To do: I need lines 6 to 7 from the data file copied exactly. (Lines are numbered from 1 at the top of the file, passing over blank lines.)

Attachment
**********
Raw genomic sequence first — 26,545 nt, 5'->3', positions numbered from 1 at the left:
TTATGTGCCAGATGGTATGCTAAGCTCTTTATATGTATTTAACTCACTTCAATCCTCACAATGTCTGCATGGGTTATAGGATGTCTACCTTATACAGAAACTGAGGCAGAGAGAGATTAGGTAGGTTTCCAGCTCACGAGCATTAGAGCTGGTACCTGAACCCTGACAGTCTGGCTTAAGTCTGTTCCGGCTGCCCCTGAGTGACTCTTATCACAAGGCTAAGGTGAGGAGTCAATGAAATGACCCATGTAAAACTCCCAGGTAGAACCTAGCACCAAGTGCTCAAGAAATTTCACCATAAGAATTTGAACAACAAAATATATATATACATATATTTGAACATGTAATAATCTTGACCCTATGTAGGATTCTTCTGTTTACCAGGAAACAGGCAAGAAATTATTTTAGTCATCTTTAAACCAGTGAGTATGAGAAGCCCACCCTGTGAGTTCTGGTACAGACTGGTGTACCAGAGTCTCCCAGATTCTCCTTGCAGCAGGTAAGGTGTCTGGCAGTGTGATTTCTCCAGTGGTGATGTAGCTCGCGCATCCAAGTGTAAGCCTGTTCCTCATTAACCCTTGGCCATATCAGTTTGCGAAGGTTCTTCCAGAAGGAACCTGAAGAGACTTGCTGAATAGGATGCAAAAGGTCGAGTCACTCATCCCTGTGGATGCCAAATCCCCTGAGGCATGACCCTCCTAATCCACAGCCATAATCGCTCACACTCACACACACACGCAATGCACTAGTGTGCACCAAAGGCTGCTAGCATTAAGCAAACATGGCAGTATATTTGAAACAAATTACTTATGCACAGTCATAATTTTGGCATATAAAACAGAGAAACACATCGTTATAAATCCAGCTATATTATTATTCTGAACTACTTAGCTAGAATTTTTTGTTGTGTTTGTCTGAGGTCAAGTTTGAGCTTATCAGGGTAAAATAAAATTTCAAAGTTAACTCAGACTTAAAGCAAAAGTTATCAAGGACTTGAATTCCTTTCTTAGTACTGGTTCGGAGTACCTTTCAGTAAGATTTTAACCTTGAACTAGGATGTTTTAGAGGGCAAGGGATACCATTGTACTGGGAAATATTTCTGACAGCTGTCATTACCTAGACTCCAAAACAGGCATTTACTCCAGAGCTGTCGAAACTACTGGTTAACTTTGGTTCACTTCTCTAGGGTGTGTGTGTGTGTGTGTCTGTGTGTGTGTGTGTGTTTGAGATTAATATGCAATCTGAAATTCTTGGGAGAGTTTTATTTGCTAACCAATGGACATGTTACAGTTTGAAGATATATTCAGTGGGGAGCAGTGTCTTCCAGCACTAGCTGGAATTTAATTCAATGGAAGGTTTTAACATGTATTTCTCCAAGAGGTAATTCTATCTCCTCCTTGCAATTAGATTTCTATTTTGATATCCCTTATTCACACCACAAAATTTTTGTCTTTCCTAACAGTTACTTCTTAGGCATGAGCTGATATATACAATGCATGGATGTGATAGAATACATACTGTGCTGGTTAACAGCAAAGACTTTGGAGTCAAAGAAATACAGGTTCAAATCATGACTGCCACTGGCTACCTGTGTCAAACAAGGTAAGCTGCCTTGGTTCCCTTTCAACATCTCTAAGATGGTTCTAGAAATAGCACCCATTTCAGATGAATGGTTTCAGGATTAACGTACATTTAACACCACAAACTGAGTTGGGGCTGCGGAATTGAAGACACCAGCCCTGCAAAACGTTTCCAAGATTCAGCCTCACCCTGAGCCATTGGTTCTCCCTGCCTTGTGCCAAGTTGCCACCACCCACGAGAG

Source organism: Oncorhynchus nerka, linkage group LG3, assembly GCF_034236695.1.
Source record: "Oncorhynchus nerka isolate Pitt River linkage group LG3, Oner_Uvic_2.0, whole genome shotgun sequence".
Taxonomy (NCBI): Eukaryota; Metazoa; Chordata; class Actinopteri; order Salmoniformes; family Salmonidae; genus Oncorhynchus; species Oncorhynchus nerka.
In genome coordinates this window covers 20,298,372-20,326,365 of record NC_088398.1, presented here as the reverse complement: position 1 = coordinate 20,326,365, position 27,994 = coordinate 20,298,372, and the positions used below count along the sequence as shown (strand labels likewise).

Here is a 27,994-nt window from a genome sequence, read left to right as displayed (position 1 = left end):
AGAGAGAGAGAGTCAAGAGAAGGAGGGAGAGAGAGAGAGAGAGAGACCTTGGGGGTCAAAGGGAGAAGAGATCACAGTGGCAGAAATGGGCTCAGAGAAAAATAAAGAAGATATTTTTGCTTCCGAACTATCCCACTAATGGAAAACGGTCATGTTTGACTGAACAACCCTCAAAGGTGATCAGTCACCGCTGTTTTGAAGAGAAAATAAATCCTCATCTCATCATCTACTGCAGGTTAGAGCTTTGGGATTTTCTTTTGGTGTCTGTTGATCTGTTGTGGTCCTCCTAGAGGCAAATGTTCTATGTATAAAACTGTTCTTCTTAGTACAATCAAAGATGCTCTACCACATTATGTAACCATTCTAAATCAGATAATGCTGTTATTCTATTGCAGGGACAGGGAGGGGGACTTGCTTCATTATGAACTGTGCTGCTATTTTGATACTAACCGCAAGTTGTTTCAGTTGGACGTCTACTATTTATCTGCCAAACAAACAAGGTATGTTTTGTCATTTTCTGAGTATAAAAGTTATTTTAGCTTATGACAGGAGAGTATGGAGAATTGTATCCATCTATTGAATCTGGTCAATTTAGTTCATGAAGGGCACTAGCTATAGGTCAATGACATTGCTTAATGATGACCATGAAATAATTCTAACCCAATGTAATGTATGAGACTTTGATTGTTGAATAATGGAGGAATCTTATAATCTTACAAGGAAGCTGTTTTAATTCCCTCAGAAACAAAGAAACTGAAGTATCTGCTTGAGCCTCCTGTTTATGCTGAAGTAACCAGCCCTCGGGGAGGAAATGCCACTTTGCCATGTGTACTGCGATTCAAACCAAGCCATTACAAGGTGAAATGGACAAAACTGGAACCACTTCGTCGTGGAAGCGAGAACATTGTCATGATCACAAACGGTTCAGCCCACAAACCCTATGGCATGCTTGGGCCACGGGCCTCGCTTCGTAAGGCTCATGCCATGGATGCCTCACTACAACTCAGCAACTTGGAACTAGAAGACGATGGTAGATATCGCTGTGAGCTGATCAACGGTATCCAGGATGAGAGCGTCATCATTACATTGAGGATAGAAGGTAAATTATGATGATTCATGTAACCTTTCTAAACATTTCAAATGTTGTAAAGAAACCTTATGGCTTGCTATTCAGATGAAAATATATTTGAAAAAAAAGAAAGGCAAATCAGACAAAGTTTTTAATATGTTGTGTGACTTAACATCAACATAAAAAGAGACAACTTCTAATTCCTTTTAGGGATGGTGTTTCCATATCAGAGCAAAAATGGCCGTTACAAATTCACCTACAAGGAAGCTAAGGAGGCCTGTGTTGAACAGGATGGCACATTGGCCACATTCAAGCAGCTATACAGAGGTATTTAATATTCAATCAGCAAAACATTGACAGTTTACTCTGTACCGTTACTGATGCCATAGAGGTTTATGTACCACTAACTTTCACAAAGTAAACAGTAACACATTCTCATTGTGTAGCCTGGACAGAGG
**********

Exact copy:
In genome coordinates this window covers 20,298,372-20,326,365 of record NC_088398.1, presented here as the reverse complement: position 1 = coordinate 20,326,365, position 27,994 = coordinate 20,298,372, and the positions used below count along the sequence as shown (strand labels likewise).

Here is a 27,994-nt window from a genome sequence, read left to right as displayed (position 1 = left end):